How Do I Prepare for My Heart Procedure?
It's normal to worry about a heart procedure, whether you're having a heart screening, an outpatient procedure or major surgery. When you know what to expect, you can rest easier and look ahead to your results and recovery. The Banner Health heart care team is here to answer your questions and help you prepare with all the information and reassurance you need.
Communication & Collaboration
You're focused on the procedure, we're focused on you. We communicate with you and your family during the entire process, and we provide education and information to help you make informed decisions. We continue to provide support throughout your recovery and beyond.
What Happens During a Stress Test?
Stress tests are among the most common diagnostic tests for heart problems. A stress test can help detect coronary artery disease, a condition caused by atherosclerosis or hardening of the arteries. The arteries harden because of the buildup of plaque – excess cholesterol, calcium and other substances that float in the blood –and this buildup limits blood flow to your heart.
Depending on your symptoms, your doctor may order one of these types of stress tests:
- Exercise stress test
- Exercise stress test with nuclear imaging
- Pharmacological (medication) stress test with nuclear imaging
- Exercise stress with echo imaging
- Dobutamine (medication) stress test with echo imaging
You don't need to follow any special instructions before your stress test. But, you may want to wear loose, comfortable clothing to your appointment.
After you arrive, one of our team members will take you to the stress test room where a technician will attach small stickers with metal disks (electrodes) to your chest. The technician will attach wires from the electrodes to an electrocardiogram machine so our heart care team can monitor your heart during the stress test. We'll also monitor your blood pressure and oxygen level.
You may need to walk or run on a treadmill or ride a stationary bike during your exercise stress test. If you have a medication stress test, you will get medication through an intravenous (IV) line.
How Do I Prepare for Heart Surgery?
Before your surgery, you will meet with your doctor to get specific instructions for your surgery. Follow your doctor's directions for the day of your surgery.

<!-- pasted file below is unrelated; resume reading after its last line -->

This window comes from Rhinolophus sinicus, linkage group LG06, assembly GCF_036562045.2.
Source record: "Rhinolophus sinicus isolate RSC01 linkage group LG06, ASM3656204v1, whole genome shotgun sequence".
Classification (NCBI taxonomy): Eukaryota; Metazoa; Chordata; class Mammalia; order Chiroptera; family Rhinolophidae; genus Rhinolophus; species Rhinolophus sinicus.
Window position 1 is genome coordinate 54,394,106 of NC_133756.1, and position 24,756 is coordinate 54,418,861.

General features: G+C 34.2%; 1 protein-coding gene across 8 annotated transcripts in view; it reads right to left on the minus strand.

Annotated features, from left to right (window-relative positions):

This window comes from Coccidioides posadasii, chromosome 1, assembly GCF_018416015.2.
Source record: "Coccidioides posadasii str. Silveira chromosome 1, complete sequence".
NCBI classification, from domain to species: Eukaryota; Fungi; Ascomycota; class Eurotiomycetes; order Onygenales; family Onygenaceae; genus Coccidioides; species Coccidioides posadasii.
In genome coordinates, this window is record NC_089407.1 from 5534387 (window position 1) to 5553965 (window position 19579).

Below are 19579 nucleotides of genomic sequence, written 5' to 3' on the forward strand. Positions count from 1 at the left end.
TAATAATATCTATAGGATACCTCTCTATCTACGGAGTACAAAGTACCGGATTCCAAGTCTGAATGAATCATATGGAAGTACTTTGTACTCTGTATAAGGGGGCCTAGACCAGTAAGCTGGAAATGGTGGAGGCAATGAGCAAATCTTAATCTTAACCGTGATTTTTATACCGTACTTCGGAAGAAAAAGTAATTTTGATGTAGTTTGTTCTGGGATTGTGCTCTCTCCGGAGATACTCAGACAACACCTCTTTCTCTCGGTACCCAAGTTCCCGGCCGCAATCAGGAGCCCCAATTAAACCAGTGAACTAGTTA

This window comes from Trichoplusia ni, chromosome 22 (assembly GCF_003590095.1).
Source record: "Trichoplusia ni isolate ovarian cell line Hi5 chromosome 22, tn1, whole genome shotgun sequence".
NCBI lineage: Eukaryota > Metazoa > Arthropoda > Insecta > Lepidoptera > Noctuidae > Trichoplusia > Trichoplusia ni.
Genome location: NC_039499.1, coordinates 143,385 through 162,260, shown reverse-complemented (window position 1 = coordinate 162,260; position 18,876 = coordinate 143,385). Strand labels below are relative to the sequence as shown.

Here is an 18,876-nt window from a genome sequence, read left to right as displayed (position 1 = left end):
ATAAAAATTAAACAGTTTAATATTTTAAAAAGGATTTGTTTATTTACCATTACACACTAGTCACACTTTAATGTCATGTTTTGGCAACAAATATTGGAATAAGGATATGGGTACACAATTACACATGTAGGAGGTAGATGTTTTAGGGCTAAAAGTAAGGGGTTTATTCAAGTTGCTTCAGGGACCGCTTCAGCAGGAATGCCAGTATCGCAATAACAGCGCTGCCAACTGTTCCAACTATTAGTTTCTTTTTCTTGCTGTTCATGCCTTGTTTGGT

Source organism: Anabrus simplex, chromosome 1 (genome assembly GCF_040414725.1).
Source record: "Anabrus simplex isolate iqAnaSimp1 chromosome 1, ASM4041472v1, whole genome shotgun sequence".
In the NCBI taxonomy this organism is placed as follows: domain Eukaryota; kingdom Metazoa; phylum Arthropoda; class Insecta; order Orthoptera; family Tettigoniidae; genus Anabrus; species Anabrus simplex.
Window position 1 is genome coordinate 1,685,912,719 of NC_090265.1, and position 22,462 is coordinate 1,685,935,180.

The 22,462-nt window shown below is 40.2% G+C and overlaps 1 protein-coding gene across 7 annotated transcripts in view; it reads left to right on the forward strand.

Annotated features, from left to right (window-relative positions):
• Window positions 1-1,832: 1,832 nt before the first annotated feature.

When you arrive at the hospital, a staff member will admit you and take you to the pre-op holding room. There, your team of nurses and doctors will get you ready for surgery.
You will receive general anesthesia in the operating room (OR). The OR staff will connect you to a breathing machine and other devices that monitor your vital signs and give you medication.
How Does Heart Surgery Work?
If you are having a minimally invasive procedure, you may have one or several small incisions. Open-chest surgeries, including open-heart bypass surgery and some valve replacement surgeries, require an incision in the middle of your chest. Some types of surgery also require an incision in your leg or groin to get to your arteries or remove a vessel to be used for heart surgery.
We will update your family on your condition during your surgery. Once the surgery is complete, your team will take you to the intensive care unit (ICU) and monitor you closely.
What Happens Right After Heart Surgery?
Most people experience some pain after surgery, although everyone responds a little differently. Your team will work with you to help manage your pain and make you as comfortable as possible while you recover. During your stay in the ICU, your family members and friends can visit you for short periods of time.
Once you are stable, we'll take you to your hospital room. You can expect to stay in the hospital 4 to 5 days, although it could be longer, depending on the type of surgery and your recovery.
When you're ready to go home, we'll give you a prescription for pain medication and instructions on how to get better at home. Your doctor will let you know when you can go back to work and drive. Your team will also talk to you about a plan for cardiac rehabilitation.